|Teach Yourself Java in 21 Days, 8th Ed (Sams)|
Author: Rogers Cadenhead
If you don't like books in the style of "learn x in y time units" then you already know this book isn't for you. As you might expect. it takes a step-by-step approach and there are 21 of them resulting in a fairly complete coverage of the subject. I have to say right at the start that this isn't for the complete beginner or the reader who has to be told "don't type in the line numbers" although this is mentioned early on.
The book starts with a look at Java, its history and legacy. This is in the same lesson as how to get started programming and which IDE to use. The book doesn't make a big issue of using a given IDE but the inclusion of two appendixes on how to use and fix problems with NetBeans it is clear that this is the preferred option. I would have preferred a more clear cut commitment to use a particular IDE - it makes life easier for beginners. From here the book moves on to consider programming but rather than starting from the simpler ideas of procedural programming - if, for etc. it dives into objects and object-oriented ideas. This is fine as long as you are up to the challenge, but for me this is like trying to explain the workings of an automobile when the reader might not even be aware of the existence of the wheel. This is the sense in which this book is not for the complete beginner with no idea of what programming is about. It is also a reflection of the fact that the pace is quite fast, despite the author's best attempts at making it seem simple. This is bad if you are a complete beginner, but not so much if you are an eager beaver waiting for the low-down on Java.
The first part of the book rounds out with a look at lists and for loops, creating classes and methods, packages, exceptions and threads. What can I say except that any book that has a section on threads in its first section aimed at beginners is not trying restrict itself as to what you are being exposed to. There is also a tendency towards completeness rather than gradualness and in this sense it is more like a friendly version of a technical manual.
Part II of the book is titled "The Java Class Library" and all pretense of being a beginner's book has now vanished - well you are seven days into being a Java programmer. This covers data structures, the Swing library, and 2D graphics. I'm glad the Swing library features so strongly as, despite attempts to make it seem out of date, it is still the one you can rely on. It is sad that NetBeans doesn't figure more in the account as it has a good Swing drag-and-drop editor which makes working with Swing really easy. It is ignored in this account in favour of writing code, which some see as a better way and other see as a waste of good programmer time.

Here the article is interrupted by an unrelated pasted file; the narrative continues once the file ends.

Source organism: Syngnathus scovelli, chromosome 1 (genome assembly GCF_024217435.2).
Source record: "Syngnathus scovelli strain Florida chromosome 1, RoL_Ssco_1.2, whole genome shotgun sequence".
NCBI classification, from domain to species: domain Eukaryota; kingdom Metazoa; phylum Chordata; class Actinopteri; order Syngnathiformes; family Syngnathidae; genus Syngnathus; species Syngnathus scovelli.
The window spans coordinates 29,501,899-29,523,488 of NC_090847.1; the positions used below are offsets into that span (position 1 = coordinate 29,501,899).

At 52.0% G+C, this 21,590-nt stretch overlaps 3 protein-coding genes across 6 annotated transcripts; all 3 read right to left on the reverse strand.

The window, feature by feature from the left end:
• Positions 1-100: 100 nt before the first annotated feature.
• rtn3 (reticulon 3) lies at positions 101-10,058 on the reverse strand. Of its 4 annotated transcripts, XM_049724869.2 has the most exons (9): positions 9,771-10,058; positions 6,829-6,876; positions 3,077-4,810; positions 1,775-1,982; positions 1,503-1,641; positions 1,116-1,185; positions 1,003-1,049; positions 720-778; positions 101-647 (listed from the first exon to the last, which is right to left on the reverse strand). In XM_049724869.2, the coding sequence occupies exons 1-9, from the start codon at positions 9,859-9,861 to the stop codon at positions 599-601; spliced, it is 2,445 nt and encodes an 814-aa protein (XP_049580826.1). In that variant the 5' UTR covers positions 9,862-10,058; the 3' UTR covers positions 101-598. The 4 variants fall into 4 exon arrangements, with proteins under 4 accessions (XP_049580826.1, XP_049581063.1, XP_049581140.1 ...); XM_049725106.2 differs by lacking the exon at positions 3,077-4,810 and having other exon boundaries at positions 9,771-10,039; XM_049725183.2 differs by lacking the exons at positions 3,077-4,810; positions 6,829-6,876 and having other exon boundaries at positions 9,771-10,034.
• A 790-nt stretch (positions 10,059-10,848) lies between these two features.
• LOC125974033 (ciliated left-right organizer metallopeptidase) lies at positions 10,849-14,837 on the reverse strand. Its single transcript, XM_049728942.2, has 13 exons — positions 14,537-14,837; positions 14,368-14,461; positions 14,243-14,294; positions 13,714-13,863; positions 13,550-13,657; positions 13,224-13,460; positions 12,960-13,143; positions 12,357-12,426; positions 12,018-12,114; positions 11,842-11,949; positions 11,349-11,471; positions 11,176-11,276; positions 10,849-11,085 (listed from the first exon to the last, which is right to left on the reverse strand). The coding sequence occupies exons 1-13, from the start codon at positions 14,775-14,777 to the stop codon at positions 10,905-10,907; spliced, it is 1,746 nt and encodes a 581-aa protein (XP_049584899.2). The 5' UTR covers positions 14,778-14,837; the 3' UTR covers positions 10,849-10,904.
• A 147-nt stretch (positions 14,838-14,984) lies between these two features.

Part III is titled "Java Programming" which is odd because I thought that's what we had been doing since day two. Here you will find topics that mostly don't have much to do with Java programming in particular. The exception is the introduction to inner classes and lambdas which are part of modern Java. After this we have accounts of how to work with I/O,HTTP,databases, RSS, Web requests and a final example of how to write a game in Java. It looks as if days 15 to 21 make the assumption that you are now a competent Java programmer and want to get on with real world tasks.
This is a good book of its type and if you are of above average intelligence (aren't we all) and capable of seeing wood when there are a lot of trees about then you will like it a lot. It is well written, has lots of explanations, even of very simple things, and it goes a very long way in 21 days. If, on the other hand, you are mortal and find having everything presented for your understanding in a sucession of fast-paced days with much confusion about to what is important then you might well struggle.
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|Last Updated ( Saturday, 20 March 2021 )|